The world was surprised and shocked by last month’s announcement that feuding regional Middle East powerhouses Iran and Saudi Arabia had agreed to shelve their hostilities and put aside their deep-seated animosities. The even greater shock, especially in the United States, was that it was China that had facilitated and brokered the deal. This was something the US was impotent to accomplish, given its lack of diplomatic relations with Iran for 43 years, and foreshadows China's vision and practice of peaceful development, consultation and dialogue, inclusiveness and mutual learning becoming a common choice for the global community.
The new type of international relations based on win-win cooperation that China advocates is opposed to the previous regional order in the Middle East with conflict and competition as its main theme. To those in the know, however, this logical progression of China’s impressively playing peacemaker in one of the globe’s most complicated regions did not come as any surprise at all. Under the guidance of President Xi Jinping, the practice of major-country diplomacy with Chinese characteristics has provided Chinese wisdom and solutions for global governance.
On March 23, 2013, China put forward the vision to build a “community with a shared future” in a speech at the Moscow State Institute of International Relations, calling to build a global community bound by a common destiny, where every individual has a stake in all others. Since then, China has repeated and hammered home this idea on more than 100 occasions.
To put meat on the bone, later that same year during President Xi’s official visits to Kazakhstan and Indonesia, China unveiled its most significant global initiative, which was then called “One Belt, One Road”, and is now called the Belt and Road Initiative (BRI). China’s vision is nothing short of building a 21st-century land and sea trade version of the fabled ancient Silk Road by fostering global connectivity on a scale never before dared or imagined.
So far, 147 countries with 40% of the global GDP and two-thirds of the global population have signed up for BRI projects or indicated an interest in doing so. China has already spent an estimated $1 trillion on BRI projects such as ports, railways, and other infrastructure connecting China to the world, and the world to China.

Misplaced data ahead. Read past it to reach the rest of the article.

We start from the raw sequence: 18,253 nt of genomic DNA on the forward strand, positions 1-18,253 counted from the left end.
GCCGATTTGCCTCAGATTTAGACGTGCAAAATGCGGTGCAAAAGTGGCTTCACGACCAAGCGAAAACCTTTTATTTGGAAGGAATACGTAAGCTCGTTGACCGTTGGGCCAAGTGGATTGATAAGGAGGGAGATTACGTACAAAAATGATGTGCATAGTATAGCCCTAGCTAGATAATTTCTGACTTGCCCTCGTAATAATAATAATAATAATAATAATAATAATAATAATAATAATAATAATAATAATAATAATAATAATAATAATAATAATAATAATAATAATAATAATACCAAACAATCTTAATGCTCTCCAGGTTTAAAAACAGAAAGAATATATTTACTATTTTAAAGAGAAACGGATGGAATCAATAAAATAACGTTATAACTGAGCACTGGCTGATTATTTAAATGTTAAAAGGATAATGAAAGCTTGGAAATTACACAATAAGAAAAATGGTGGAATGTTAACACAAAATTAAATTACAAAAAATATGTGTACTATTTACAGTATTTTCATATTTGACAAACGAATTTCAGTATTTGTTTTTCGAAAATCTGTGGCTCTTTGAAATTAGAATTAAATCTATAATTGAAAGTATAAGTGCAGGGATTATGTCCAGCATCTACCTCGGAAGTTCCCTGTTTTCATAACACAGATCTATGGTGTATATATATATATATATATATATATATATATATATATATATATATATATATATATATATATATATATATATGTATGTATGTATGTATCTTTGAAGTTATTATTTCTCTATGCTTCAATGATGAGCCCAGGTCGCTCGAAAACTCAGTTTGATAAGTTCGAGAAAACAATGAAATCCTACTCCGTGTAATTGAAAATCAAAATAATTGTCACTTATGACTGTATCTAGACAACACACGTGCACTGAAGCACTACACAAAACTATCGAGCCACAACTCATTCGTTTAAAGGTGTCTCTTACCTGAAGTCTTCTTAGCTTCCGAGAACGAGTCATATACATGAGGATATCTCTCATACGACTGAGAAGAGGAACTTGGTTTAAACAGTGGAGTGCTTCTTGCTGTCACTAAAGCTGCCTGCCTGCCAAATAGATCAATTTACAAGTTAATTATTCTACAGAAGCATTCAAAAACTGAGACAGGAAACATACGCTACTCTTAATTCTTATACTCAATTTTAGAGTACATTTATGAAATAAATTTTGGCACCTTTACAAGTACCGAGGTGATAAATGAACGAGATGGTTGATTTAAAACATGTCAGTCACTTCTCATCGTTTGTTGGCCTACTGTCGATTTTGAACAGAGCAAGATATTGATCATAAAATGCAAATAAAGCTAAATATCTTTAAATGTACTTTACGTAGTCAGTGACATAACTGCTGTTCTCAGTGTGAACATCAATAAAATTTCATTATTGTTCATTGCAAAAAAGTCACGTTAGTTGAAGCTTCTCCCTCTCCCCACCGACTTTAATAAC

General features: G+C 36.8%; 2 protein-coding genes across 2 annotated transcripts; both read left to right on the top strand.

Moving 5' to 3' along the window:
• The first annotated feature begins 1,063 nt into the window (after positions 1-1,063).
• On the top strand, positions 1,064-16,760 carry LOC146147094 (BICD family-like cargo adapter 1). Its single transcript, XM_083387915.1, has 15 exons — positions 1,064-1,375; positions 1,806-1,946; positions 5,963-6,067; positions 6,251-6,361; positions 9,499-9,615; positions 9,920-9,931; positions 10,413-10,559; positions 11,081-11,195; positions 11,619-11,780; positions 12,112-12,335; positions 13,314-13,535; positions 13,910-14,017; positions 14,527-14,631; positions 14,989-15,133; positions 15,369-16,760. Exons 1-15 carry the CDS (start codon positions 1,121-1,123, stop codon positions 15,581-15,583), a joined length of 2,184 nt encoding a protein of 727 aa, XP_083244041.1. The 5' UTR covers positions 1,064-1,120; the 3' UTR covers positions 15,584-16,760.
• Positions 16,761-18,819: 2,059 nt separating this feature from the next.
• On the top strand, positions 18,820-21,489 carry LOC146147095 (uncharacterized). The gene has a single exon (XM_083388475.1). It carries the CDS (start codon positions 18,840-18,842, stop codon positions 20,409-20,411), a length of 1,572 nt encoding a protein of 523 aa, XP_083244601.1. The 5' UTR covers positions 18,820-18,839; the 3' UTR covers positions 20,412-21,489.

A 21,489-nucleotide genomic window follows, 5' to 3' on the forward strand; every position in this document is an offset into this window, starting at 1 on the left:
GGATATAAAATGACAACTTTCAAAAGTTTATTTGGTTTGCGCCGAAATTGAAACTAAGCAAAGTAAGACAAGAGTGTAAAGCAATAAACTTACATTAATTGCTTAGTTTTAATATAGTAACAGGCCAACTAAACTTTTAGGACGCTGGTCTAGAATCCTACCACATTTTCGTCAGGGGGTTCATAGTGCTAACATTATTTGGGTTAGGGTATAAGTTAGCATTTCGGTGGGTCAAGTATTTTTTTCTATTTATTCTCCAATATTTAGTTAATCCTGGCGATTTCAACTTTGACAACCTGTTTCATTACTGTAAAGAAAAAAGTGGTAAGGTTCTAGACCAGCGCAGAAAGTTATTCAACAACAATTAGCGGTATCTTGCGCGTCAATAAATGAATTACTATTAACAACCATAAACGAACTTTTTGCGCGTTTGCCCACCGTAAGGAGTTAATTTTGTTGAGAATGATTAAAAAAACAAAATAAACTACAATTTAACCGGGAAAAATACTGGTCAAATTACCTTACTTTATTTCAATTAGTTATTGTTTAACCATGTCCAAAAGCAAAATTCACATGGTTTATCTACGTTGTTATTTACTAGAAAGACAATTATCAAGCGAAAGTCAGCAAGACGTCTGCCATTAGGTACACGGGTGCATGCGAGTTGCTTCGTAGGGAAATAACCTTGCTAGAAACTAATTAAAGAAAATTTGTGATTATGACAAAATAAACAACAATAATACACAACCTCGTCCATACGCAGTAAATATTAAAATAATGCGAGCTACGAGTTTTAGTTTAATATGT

China’s Global Development Initiative (GDI) was launched at the UN General Assembly in September 2021. Chinese President Xi Jinping addressed the “unbalanced and inadequate development among and within countries”. The GDI mirrors the UN’s own development agenda. It aims to increase China’s role as a major force in global development in the key areas of poverty alleviation, food security, global public health, financing for development, climate change and green development, industrialization, digital economy, and connectivity. In doing so, China leads by example. For instance, by lifting more than 800 million of its people out of extreme poverty, China was the first developing country to have met the first UN 2030 UN Sustainable Development Goal.
China proposed Global Security Initiative (GSI) at the Boao Forum for Asia in April 2022, and it was further detailed in the GSI Concept Paper released earlier this year. As opposed to the West’s often zero-sum approach and/or “my way or the highway” confrontational stance, the GSI calls on countries “to adapt to the profoundly changing international landscape in the spirit of solidarity, and address the complex and intertwined security challenges with a win-win mindset. The GSI aims to eliminate the root causes of international conflicts, improve global security governance, encourage joint international efforts to bring more stability and certainty to a volatile and changing era, and promote durable peace and development in the world.”
Most recently, on March 2023, China proposed the Global Civilization Initiative (GCI). It’s an acknowledgment that the world is more and more divided, polarized, and moving dangerously close to a final reckoning in our nuclear age. It’s a recognition that both the clash and superiority of one civilization over another is a fact of today’s world and that we’re more prone to destructive “black swan” and “grey rhino” events. The GCI puts forward four initiatives - respect for the diversity of civilizations, advocating the common values of humanity, highly valuing the inheritance and innovation of each civilization, and promoting robust international people-to-people exchanges and cooperation.
Taken as a whole, China’s vision of a community with a shared future and the three global initiatives, which led China to broker the seemingly impossible Iran-Saudi peace deal, stands in sharp contrast to the inability of the US and its allies to do so. The starkest other contrast that comes to my mind occurred six years ago. On January 18th, Xi Jinping was on a state visit to Switzerland, at the UN in Geneva calling for "a community with a shared future for mankind". Two days later in Washington, Donald Trump was inaugurated 6,540 km away in actual distance, but substantively worlds apart, saying: "From this day forward, it's going to be 'America first’ ” and indeed it was, and still is.
Contributed by Harvey Dzodin, Senior Fellow at the Center for China and Globalization